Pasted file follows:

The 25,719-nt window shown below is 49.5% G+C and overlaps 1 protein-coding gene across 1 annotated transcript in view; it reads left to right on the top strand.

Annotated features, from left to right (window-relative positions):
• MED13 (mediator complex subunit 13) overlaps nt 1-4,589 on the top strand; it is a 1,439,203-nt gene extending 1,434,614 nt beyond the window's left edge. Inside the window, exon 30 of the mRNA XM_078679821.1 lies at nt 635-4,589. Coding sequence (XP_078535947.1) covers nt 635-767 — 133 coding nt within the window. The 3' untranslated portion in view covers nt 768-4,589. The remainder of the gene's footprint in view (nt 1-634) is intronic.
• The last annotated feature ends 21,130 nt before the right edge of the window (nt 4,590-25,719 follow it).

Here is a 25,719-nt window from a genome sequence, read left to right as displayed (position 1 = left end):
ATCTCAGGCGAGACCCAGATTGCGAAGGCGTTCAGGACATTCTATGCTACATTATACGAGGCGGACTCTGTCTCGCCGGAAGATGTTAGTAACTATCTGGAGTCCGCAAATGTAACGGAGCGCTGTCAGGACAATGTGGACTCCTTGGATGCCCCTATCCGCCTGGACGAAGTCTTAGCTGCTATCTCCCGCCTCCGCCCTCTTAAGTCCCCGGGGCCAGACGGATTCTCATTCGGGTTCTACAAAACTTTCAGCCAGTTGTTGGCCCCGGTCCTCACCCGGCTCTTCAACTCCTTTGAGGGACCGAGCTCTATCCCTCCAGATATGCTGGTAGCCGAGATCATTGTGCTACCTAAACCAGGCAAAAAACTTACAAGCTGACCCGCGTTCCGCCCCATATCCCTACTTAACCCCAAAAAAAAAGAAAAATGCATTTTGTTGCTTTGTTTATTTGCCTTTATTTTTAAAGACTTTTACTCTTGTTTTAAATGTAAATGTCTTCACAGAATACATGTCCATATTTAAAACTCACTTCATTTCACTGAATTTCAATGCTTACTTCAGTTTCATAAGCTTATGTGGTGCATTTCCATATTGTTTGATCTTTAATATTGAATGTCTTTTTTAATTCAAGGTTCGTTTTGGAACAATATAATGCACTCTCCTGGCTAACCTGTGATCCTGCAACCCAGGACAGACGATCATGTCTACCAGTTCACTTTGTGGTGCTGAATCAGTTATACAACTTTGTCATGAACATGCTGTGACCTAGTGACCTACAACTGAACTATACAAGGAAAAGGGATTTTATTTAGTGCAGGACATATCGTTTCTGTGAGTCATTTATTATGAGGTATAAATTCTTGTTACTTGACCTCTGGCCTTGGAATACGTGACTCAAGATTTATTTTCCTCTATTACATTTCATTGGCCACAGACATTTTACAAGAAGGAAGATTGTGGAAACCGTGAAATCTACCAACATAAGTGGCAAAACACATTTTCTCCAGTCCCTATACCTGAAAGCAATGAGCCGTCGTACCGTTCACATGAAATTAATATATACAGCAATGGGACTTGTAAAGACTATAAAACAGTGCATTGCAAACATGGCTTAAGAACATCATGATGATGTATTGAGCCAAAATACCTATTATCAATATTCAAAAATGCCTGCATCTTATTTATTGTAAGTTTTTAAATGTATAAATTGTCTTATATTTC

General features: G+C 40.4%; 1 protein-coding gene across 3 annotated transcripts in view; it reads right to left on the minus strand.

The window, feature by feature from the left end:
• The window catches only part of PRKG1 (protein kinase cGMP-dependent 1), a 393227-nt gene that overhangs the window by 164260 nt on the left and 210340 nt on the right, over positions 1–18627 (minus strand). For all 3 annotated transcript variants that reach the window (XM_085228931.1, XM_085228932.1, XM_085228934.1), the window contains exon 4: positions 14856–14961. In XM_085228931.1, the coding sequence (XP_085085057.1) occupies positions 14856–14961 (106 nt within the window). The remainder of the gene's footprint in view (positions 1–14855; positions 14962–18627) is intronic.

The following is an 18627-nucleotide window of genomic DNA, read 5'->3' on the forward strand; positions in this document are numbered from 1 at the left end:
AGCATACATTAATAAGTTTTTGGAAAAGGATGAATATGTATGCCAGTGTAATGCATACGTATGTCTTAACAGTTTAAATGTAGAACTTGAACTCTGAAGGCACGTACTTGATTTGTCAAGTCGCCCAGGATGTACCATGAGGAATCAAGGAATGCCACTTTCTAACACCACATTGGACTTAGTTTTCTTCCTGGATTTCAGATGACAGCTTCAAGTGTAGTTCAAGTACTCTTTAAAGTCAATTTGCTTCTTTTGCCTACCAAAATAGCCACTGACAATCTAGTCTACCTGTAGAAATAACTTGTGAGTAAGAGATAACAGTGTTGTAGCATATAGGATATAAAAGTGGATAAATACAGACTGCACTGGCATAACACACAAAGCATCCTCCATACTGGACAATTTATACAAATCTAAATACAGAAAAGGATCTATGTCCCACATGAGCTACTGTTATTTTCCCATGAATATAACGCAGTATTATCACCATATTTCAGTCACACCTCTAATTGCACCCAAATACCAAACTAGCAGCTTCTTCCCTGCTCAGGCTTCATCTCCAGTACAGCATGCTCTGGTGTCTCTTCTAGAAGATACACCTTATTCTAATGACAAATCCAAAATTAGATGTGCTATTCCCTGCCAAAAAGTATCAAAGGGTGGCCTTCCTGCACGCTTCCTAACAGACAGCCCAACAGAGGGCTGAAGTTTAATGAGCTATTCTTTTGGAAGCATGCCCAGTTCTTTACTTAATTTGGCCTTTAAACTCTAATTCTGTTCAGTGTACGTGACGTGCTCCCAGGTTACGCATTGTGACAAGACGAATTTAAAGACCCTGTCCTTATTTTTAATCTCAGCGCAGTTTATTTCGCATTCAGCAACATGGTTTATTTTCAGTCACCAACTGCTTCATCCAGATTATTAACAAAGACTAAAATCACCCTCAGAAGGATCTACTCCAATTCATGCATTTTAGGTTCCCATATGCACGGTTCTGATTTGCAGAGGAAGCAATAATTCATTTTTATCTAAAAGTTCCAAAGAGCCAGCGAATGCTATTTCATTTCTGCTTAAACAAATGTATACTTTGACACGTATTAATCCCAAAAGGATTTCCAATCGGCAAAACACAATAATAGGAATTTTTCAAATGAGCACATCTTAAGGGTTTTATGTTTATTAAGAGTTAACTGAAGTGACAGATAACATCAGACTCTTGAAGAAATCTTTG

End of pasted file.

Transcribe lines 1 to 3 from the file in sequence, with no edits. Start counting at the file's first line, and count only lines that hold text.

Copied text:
The 25,719-nt window shown below is 49.5% G+C and overlaps 1 protein-coding gene across 1 annotated transcript in view; it reads left to right on the top strand.

Annotated features, from left to right (window-relative positions):
• MED13 (mediator complex subunit 13) overlaps nt 1-4,589 on the top strand; it is a 1,439,203-nt gene extending 1,434,614 nt beyond the window's left edge. Inside the window, exon 30 of the mRNA XM_078679821.1 lies at nt 635-4,589. Coding sequence (XP_078535947.1) covers nt 635-767 — 133 coding nt within the window. The 3' untranslated portion in view covers nt 768-4,589. The remainder of the gene's footprint in view (nt 1-634) is intronic.